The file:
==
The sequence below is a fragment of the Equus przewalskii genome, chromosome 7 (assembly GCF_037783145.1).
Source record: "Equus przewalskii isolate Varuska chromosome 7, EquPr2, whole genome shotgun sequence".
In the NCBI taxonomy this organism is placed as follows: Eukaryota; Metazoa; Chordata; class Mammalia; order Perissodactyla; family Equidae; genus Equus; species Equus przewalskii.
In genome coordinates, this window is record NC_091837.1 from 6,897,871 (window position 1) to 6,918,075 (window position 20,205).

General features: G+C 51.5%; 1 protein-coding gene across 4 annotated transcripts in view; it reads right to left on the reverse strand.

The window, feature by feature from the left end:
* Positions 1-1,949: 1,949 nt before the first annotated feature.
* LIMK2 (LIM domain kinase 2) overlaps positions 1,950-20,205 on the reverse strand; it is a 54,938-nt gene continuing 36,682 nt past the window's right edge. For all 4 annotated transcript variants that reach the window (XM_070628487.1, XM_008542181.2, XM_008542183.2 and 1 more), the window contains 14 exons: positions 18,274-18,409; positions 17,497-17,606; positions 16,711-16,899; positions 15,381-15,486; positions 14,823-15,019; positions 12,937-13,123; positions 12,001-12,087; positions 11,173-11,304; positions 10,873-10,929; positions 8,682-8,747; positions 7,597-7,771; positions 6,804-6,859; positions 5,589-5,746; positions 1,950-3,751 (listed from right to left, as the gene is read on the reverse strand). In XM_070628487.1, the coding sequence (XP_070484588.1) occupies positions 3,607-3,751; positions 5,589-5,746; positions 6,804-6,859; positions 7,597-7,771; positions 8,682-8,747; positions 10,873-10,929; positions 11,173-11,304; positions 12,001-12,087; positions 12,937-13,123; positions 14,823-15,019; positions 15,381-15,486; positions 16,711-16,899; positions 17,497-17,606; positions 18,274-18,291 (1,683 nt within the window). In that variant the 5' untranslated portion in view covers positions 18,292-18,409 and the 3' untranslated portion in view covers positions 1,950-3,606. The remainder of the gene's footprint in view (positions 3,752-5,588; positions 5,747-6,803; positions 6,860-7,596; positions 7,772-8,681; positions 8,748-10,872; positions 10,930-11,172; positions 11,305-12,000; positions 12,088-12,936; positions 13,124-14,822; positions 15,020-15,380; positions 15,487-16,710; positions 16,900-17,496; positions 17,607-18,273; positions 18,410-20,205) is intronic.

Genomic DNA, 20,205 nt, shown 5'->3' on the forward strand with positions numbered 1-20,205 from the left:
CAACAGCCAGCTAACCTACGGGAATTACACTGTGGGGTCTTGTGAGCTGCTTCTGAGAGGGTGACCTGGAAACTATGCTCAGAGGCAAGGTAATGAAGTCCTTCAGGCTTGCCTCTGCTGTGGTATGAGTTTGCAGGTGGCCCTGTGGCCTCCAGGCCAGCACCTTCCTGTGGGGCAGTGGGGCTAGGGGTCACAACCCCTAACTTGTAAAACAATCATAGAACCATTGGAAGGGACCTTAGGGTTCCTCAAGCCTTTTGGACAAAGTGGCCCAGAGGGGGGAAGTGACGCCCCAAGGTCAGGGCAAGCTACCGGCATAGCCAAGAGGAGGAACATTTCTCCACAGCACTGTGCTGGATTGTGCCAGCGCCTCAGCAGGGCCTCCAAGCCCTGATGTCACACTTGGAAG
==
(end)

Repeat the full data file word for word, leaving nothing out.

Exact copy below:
The sequence below is a fragment of the Equus przewalskii genome, chromosome 7 (assembly GCF_037783145.1).
Source record: "Equus przewalskii isolate Varuska chromosome 7, EquPr2, whole genome shotgun sequence".
In the NCBI taxonomy this organism is placed as follows: Eukaryota; Metazoa; Chordata; class Mammalia; order Perissodactyla; family Equidae; genus Equus; species Equus przewalskii.
In genome coordinates, this window is record NC_091837.1 from 6,897,871 (window position 1) to 6,918,075 (window position 20,205).

General features: G+C 51.5%; 1 protein-coding gene across 4 annotated transcripts in view; it reads right to left on the reverse strand.

The window, feature by feature from the left end:
* Positions 1-1,949: 1,949 nt before the first annotated feature.
* LIMK2 (LIM domain kinase 2) overlaps positions 1,950-20,205 on the reverse strand; it is a 54,938-nt gene continuing 36,682 nt past the window's right edge. For all 4 annotated transcript variants that reach the window (XM_070628487.1, XM_008542181.2, XM_008542183.2 and 1 more), the window contains 14 exons: positions 18,274-18,409; positions 17,497-17,606; positions 16,711-16,899; positions 15,381-15,486; positions 14,823-15,019; positions 12,937-13,123; positions 12,001-12,087; positions 11,173-11,304; positions 10,873-10,929; positions 8,682-8,747; positions 7,597-7,771; positions 6,804-6,859; positions 5,589-5,746; positions 1,950-3,751 (listed from right to left, as the gene is read on the reverse strand). In XM_070628487.1, the coding sequence (XP_070484588.1) occupies positions 3,607-3,751; positions 5,589-5,746; positions 6,804-6,859; positions 7,597-7,771; positions 8,682-8,747; positions 10,873-10,929; positions 11,173-11,304; positions 12,001-12,087; positions 12,937-13,123; positions 14,823-15,019; positions 15,381-15,486; positions 16,711-16,899; positions 17,497-17,606; positions 18,274-18,291 (1,683 nt within the window). In that variant the 5' untranslated portion in view covers positions 18,292-18,409 and the 3' untranslated portion in view covers positions 1,950-3,606. The remainder of the gene's footprint in view (positions 3,752-5,588; positions 5,747-6,803; positions 6,860-7,596; positions 7,772-8,681; positions 8,748-10,872; positions 10,930-11,172; positions 11,305-12,000; positions 12,088-12,936; positions 13,124-14,822; positions 15,020-15,380; positions 15,487-16,710; positions 16,900-17,496; positions 17,607-18,273; positions 18,410-20,205) is intronic.

Genomic DNA, 20,205 nt, shown 5'->3' on the forward strand with positions numbered 1-20,205 from the left:
CAACAGCCAGCTAACCTACGGGAATTACACTGTGGGGTCTTGTGAGCTGCTTCTGAGAGGGTGACCTGGAAACTATGCTCAGAGGCAAGGTAATGAAGTCCTTCAGGCTTGCCTCTGCTGTGGTATGAGTTTGCAGGTGGCCCTGTGGCCTCCAGGCCAGCACCTTCCTGTGGGGCAGTGGGGCTAGGGGTCACAACCCCTAACTTGTAAAACAATCATAGAACCATTGGAAGGGACCTTAGGGTTCCTCAAGCCTTTTGGACAAAGTGGCCCAGAGGGGGGAAGTGACGCCCCAAGGTCAGGGCAAGCTACCGGCATAGCCAAGAGGAGGAACATTTCTCCACAGCACTGTGCTGGATTGTGCCAGCGCCTCAGCAGGGCCTCCAAGCCCTGATGTCACACTTGGAAG